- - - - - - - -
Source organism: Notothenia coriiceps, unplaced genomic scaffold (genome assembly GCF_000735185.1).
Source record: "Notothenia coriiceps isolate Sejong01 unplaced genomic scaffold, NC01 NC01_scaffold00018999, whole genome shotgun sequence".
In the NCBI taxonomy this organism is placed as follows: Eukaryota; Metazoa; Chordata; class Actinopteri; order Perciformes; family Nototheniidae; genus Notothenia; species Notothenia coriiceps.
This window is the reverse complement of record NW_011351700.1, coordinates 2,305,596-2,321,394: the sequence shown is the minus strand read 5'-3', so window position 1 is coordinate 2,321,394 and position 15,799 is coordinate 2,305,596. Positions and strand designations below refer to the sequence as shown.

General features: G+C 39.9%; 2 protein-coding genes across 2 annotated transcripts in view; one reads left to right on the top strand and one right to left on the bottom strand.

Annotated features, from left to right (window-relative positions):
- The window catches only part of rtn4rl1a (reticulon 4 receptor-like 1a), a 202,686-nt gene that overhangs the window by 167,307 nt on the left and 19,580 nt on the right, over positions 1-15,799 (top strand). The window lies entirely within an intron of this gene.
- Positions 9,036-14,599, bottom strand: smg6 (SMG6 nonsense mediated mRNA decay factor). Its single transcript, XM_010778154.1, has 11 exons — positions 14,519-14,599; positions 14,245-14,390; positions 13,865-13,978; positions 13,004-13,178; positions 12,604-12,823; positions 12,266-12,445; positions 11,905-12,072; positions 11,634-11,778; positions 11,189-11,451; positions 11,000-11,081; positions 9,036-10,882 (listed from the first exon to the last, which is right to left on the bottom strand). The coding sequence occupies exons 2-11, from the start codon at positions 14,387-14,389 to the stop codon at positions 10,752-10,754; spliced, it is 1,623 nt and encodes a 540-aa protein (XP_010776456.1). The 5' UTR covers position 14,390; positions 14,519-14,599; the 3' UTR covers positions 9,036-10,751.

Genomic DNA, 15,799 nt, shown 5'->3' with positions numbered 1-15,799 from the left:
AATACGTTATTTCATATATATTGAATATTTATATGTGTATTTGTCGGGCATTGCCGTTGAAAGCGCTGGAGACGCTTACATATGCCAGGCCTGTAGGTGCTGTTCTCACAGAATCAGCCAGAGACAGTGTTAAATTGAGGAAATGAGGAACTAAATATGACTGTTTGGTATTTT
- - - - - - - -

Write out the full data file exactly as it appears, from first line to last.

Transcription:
Source organism: Notothenia coriiceps, unplaced genomic scaffold (genome assembly GCF_000735185.1).
Source record: "Notothenia coriiceps isolate Sejong01 unplaced genomic scaffold, NC01 NC01_scaffold00018999, whole genome shotgun sequence".
In the NCBI taxonomy this organism is placed as follows: Eukaryota; Metazoa; Chordata; class Actinopteri; order Perciformes; family Nototheniidae; genus Notothenia; species Notothenia coriiceps.
This window is the reverse complement of record NW_011351700.1, coordinates 2,305,596-2,321,394: the sequence shown is the minus strand read 5'-3', so window position 1 is coordinate 2,321,394 and position 15,799 is coordinate 2,305,596. Positions and strand designations below refer to the sequence as shown.

General features: G+C 39.9%; 2 protein-coding genes across 2 annotated transcripts in view; one reads left to right on the top strand and one right to left on the bottom strand.

Annotated features, from left to right (window-relative positions):
- The window catches only part of rtn4rl1a (reticulon 4 receptor-like 1a), a 202,686-nt gene that overhangs the window by 167,307 nt on the left and 19,580 nt on the right, over positions 1-15,799 (top strand). The window lies entirely within an intron of this gene.
- Positions 9,036-14,599, bottom strand: smg6 (SMG6 nonsense mediated mRNA decay factor). Its single transcript, XM_010778154.1, has 11 exons — positions 14,519-14,599; positions 14,245-14,390; positions 13,865-13,978; positions 13,004-13,178; positions 12,604-12,823; positions 12,266-12,445; positions 11,905-12,072; positions 11,634-11,778; positions 11,189-11,451; positions 11,000-11,081; positions 9,036-10,882 (listed from the first exon to the last, which is right to left on the bottom strand). The coding sequence occupies exons 2-11, from the start codon at positions 14,387-14,389 to the stop codon at positions 10,752-10,754; spliced, it is 1,623 nt and encodes a 540-aa protein (XP_010776456.1). The 5' UTR covers position 14,390; positions 14,519-14,599; the 3' UTR covers positions 9,036-10,751.

Genomic DNA, 15,799 nt, shown 5'->3' with positions numbered 1-15,799 from the left:
AATACGTTATTTCATATATATTGAATATTTATATGTGTATTTGTCGGGCATTGCCGTTGAAAGCGCTGGAGACGCTTACATATGCCAGGCCTGTAGGTGCTGTTCTCACAGAATCAGCCAGAGACAGTGTTAAATTGAGGAAATGAGGAACTAAATATGACTGTTTGGTATTTT